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Caring for Ourselves while Caring for Others

Many of us go through busy seasons in our lives. We may be new parents, our jobs can demand much from us, or we may need to care for an ailing family member. As human beings our time, resources, and energy are finite; but the needs around us are infinite. To treasure and care for others are wonderful qualities to nurture, but if we want to be helpful in the long-term, we need to also balance our output with input. If we find ourselves growing increasingly irritable, restless, distracted, and stressed, we may be experiencing burnout. 


How do we care for ourselves in the midst of caring for others? If we view ourselves as caring and capable individuals who can function under high levels of stress, we can get very hard on ourselves when we sense we have reached our limits. It is important to adopt a stance of curiosity rather than judgement. What are those values and beliefs that make it hard to set limits? In what ways do we personally benefit from helping others? How might our involvement be costing us or our relationships? What are the likely outcomes of setting some parameters around our helping? Meeting with a therapist can provide some perspectives on where to realistically start, and how to better tolerate the guilt and discomfort of taking steps to change.


Another aspect of self-care involves shifting to a stance of self-compassion. We have a role to play in our well-being, but we also have limits as to what we can control. Self-compassion is the antidote to feeling not good enough. It can also provide self-soothing in situations where we feel stuck or under-resourced. It invites us to notice the difficult and complicated moments we are facing and permits us to receive comfort. When we are tempted to judge, we can instead choose to speak kindly to ourselves. We can acknowledge ourselves and our moment of suffering, our humanity apart from our performing.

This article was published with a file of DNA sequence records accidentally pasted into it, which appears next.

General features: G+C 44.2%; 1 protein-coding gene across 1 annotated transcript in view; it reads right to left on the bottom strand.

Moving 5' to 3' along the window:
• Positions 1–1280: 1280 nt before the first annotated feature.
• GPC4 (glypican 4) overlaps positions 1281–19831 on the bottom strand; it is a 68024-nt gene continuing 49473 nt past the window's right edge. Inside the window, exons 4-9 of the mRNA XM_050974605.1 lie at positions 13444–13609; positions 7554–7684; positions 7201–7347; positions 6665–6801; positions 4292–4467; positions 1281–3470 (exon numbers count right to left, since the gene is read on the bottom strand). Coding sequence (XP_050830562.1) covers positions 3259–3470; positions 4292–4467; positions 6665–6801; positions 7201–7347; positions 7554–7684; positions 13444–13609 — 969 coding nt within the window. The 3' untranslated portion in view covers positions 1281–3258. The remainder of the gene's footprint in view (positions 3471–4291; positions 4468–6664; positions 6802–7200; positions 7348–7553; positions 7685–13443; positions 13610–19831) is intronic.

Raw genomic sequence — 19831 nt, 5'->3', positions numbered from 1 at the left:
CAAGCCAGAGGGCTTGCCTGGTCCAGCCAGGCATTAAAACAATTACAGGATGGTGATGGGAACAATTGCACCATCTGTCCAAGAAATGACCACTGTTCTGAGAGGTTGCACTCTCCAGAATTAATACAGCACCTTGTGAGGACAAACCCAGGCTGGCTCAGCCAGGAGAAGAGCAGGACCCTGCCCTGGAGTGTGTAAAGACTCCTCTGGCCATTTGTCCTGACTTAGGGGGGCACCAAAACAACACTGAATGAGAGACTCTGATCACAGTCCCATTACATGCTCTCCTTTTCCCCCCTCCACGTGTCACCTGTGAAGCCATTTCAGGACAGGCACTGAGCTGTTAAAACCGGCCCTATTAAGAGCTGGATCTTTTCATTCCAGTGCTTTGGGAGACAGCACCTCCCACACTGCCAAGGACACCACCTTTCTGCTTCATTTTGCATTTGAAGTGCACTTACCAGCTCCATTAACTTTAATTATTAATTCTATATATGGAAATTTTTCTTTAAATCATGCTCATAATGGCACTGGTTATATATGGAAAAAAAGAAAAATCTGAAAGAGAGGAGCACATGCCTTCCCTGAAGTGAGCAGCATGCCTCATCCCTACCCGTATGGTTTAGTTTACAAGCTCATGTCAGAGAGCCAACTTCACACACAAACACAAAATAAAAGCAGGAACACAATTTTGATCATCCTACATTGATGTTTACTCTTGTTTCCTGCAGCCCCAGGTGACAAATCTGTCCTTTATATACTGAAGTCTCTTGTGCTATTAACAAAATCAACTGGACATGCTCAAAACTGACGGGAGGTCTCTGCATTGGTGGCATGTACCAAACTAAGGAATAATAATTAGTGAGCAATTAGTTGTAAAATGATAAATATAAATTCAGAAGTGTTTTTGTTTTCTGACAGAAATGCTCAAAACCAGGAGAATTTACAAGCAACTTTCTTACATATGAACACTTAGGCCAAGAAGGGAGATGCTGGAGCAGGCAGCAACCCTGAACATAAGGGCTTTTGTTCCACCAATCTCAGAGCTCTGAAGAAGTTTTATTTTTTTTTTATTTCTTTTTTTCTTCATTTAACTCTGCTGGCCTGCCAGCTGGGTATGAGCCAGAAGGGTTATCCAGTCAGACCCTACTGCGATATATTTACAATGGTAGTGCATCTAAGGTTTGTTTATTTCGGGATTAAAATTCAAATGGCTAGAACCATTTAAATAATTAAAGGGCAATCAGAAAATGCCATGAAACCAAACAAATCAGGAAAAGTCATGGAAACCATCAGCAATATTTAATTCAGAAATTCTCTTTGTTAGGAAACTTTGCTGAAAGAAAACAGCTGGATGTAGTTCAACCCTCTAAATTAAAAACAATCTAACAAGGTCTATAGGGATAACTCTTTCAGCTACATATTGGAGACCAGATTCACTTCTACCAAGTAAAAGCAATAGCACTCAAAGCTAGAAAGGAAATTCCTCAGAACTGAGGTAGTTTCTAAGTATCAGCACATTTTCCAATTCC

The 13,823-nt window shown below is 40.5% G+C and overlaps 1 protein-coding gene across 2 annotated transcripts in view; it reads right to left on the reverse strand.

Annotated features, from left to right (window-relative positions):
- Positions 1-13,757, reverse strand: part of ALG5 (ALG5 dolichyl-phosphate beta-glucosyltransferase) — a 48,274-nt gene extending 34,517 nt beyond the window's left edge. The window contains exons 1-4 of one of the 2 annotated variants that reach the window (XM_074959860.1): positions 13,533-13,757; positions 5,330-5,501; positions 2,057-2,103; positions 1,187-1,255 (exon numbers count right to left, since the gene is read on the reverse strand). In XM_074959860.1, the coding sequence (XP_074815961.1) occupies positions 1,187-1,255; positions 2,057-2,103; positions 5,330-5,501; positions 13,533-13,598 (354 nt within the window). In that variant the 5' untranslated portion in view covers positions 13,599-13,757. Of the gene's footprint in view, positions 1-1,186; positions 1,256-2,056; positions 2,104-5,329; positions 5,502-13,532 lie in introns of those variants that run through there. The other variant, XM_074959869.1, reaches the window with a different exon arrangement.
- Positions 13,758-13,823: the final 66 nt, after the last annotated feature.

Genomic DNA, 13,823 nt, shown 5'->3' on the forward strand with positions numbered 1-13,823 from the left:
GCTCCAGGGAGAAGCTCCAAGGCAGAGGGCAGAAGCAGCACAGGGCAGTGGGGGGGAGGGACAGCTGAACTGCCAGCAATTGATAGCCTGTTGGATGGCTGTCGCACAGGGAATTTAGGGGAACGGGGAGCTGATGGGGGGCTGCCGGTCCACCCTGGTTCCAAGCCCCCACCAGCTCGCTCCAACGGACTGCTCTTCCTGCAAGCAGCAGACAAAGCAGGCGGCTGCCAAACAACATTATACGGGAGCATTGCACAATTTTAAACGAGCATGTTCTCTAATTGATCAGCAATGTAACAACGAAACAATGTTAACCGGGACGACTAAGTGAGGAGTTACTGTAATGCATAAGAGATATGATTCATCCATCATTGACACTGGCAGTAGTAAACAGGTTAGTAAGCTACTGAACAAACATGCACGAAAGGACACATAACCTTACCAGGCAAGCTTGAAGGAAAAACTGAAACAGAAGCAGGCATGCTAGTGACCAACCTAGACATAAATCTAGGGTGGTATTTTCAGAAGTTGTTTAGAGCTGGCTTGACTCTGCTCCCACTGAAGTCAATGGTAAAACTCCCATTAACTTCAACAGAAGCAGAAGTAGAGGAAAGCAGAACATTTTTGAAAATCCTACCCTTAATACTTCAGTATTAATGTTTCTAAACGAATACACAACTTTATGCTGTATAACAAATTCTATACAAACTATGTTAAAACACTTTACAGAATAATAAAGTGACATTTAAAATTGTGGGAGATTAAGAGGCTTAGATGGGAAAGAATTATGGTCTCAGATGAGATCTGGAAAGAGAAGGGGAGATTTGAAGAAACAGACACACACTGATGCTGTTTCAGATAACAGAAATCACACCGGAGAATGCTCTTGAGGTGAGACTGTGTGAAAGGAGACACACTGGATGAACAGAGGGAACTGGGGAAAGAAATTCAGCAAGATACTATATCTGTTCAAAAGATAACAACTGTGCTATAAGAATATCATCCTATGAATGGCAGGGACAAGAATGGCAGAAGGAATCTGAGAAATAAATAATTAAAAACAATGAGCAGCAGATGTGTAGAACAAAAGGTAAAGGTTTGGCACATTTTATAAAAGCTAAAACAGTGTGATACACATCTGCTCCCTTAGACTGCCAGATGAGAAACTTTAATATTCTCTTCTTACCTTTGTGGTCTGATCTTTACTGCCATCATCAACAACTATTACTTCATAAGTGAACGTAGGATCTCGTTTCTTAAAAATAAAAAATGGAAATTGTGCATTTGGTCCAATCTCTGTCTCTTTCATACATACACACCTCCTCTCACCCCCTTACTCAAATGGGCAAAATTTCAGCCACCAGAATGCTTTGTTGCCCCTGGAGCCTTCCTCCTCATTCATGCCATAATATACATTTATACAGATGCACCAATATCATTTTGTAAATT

In “The Mindful Self-Compassion” workbook, Kristin Neff suggests a simple breathing exercise for caregivers. It involves mindfully taking in one breath for yourself, and then taking one breath for someone you care for who is struggling. Imagine breathing in compassion for yourself, and then breathing out loving kindness towards the person you care for. “In for me and out for you.” “One for me and one for you.” Neff also suggests that some moments you may wish to focus a bit more on yourself: “Two for me and one for you.” Other moments, it may feel more right to give more to the other person: “One for me and three for you.” If you connect with the concept of prayer, you can also adapt the exercise to be: “One prayer for me, and one prayer for you.”


When we get into the habit of tending to ourselves while caring for others, we can be present for others in their pain while still maintaining our own distinction. In this manner, we learn to support others in their suffering while still taking responsibility for our own well-being. 



Angela Chan, MA, is a Canadian Certified Counsellor with the Canadian Counselling & Psychotherapy Association and specializes in the areas of self-esteem and interpersonal relationships, as well as many others. For more information on Angela and her work click here to link to her full bio page.